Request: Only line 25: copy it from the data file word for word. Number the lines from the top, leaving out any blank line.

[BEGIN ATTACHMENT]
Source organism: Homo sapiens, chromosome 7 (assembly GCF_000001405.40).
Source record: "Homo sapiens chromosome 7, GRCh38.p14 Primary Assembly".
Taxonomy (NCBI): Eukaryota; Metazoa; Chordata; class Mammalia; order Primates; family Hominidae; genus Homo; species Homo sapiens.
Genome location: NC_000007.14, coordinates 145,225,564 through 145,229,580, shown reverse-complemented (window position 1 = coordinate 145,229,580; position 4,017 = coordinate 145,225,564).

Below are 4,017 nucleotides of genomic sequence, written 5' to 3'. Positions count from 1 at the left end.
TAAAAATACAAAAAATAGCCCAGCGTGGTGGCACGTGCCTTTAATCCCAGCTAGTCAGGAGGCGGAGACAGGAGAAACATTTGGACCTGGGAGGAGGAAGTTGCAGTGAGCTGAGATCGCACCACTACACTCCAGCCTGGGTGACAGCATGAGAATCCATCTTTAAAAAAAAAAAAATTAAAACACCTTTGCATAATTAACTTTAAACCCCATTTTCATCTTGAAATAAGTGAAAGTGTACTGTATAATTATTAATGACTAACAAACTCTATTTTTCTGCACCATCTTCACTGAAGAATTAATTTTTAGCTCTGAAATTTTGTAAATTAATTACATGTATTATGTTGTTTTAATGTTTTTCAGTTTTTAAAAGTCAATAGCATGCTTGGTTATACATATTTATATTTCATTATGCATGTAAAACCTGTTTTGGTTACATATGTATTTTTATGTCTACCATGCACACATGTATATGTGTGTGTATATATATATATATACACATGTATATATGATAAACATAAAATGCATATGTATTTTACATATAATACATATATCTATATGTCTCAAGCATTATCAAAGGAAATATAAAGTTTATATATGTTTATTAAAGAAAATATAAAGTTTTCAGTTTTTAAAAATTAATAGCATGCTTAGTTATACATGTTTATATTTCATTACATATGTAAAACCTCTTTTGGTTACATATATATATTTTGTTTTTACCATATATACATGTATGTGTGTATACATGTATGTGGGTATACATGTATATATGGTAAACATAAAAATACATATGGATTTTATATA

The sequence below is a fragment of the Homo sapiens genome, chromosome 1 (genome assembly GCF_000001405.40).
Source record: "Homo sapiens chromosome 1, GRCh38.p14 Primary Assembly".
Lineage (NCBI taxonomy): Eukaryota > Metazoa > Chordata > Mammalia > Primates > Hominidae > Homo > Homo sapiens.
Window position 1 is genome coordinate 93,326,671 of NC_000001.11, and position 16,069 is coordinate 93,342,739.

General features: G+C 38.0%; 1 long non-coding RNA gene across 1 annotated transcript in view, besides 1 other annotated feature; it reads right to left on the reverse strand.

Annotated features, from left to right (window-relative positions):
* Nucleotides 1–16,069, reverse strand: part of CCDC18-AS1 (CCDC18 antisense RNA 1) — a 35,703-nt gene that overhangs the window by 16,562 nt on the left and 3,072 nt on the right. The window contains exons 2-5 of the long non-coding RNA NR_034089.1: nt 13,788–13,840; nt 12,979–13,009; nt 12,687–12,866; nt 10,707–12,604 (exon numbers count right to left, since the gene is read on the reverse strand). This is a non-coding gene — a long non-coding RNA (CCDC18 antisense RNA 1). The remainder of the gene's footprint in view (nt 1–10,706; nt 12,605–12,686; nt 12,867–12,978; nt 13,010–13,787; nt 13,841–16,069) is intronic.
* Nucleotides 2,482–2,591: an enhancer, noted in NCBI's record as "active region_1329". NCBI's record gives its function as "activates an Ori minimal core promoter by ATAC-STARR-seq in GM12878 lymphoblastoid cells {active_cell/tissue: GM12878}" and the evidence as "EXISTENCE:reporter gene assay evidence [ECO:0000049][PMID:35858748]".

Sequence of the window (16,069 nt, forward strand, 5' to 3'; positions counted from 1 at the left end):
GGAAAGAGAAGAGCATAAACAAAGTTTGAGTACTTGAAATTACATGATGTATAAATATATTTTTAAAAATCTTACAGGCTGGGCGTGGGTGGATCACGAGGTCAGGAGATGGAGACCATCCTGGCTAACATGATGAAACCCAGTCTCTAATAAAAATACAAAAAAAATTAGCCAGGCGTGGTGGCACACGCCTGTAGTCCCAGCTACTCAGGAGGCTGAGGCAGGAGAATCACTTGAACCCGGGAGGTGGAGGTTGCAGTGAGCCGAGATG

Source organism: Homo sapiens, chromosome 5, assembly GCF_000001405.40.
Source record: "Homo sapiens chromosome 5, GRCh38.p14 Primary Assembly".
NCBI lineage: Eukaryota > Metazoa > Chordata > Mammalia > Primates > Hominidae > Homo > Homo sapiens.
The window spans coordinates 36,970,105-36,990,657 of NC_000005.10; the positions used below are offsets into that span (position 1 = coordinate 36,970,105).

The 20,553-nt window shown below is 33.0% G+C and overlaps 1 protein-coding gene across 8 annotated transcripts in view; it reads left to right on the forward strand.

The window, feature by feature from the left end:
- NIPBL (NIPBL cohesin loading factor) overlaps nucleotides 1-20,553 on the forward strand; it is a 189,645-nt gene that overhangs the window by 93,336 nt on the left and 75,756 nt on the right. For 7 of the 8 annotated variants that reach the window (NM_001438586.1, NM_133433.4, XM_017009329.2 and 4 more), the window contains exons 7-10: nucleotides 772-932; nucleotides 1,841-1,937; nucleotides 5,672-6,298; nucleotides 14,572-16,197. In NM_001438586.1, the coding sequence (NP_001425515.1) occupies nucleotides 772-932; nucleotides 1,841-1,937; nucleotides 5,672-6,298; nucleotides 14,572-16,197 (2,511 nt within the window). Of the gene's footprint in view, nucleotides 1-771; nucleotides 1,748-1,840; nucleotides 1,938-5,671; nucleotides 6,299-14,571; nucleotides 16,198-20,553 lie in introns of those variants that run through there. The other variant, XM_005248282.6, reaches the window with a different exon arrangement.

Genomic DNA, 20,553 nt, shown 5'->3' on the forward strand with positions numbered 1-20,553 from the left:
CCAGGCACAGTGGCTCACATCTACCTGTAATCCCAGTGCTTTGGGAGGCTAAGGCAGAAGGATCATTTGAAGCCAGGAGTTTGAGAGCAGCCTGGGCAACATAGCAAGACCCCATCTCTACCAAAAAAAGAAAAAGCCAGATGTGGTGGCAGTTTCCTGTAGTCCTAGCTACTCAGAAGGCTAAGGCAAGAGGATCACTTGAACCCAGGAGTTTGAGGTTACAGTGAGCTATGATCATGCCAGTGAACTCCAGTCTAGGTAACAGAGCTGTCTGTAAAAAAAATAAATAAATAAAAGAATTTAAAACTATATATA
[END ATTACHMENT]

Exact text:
CCAGGCACAGTGGCTCACATCTACCTGTAATCCCAGTGCTTTGGGAGGCTAAGGCAGAAGGATCATTTGAAGCCAGGAGTTTGAGAGCAGCCTGGGCAACATAGCAAGACCCCATCTCTACCAAAAAAAGAAAAAGCCAGATGTGGTGGCAGTTTCCTGTAGTCCTAGCTACTCAGAAGGCTAAGGCAAGAGGATCACTTGAACCCAGGAGTTTGAGGTTACAGTGAGCTATGATCATGCCAGTGAACTCCAGTCTAGGTAACAGAGCTGTCTGTAAAAAAAATAAATAAATAAAAGAATTTAAAACTATATATA